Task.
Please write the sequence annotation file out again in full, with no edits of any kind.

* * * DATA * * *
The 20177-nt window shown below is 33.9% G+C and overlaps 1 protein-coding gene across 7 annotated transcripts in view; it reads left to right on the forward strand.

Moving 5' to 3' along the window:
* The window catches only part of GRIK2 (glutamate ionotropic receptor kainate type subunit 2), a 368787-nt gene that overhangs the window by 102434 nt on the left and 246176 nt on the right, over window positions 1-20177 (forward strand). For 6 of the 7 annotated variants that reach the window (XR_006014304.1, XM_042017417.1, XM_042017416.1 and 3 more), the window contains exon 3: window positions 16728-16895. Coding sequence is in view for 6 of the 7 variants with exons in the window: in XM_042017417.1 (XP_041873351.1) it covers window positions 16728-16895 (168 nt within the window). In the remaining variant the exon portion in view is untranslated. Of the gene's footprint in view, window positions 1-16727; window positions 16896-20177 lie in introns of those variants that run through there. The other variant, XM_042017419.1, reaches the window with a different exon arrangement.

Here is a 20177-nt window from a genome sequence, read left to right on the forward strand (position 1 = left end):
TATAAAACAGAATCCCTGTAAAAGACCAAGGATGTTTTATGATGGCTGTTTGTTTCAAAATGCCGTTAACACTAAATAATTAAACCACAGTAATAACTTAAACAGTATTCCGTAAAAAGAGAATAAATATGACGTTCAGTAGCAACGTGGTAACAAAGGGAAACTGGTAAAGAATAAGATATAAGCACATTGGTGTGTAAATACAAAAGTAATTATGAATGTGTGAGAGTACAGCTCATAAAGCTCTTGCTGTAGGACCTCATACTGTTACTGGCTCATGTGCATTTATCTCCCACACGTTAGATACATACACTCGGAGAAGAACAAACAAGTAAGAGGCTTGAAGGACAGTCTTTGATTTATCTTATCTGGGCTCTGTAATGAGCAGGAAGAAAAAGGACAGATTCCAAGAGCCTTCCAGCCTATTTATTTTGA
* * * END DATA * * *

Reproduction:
The 20177-nt window shown below is 33.9% G+C and overlaps 1 protein-coding gene across 7 annotated transcripts in view; it reads left to right on the forward strand.

Moving 5' to 3' along the window:
* The window catches only part of GRIK2 (glutamate ionotropic receptor kainate type subunit 2), a 368787-nt gene that overhangs the window by 102434 nt on the left and 246176 nt on the right, over window positions 1-20177 (forward strand). For 6 of the 7 annotated variants that reach the window (XR_006014304.1, XM_042017417.1, XM_042017416.1 and 3 more), the window contains exon 3: window positions 16728-16895. Coding sequence is in view for 6 of the 7 variants with exons in the window: in XM_042017417.1 (XP_041873351.1) it covers window positions 16728-16895 (168 nt within the window). In the remaining variant the exon portion in view is untranslated. Of the gene's footprint in view, window positions 1-16727; window positions 16896-20177 lie in introns of those variants that run through there. The other variant, XM_042017419.1, reaches the window with a different exon arrangement.

Here is a 20177-nt window from a genome sequence, read left to right on the forward strand (position 1 = left end):
TATAAAACAGAATCCCTGTAAAAGACCAAGGATGTTTTATGATGGCTGTTTGTTTCAAAATGCCGTTAACACTAAATAATTAAACCACAGTAATAACTTAAACAGTATTCCGTAAAAAGAGAATAAATATGACGTTCAGTAGCAACGTGGTAACAAAGGGAAACTGGTAAAGAATAAGATATAAGCACATTGGTGTGTAAATACAAAAGTAATTATGAATGTGTGAGAGTACAGCTCATAAAGCTCTTGCTGTAGGACCTCATACTGTTACTGGCTCATGTGCATTTATCTCCCACACGTTAGATACATACACTCGGAGAAGAACAAACAAGTAAGAGGCTTGAAGGACAGTCTTTGATTTATCTTATCTGGGCTCTGTAATGAGCAGGAAGAAAAAGGACAGATTCCAAGAGCCTTCCAGCCTATTTATTTTGA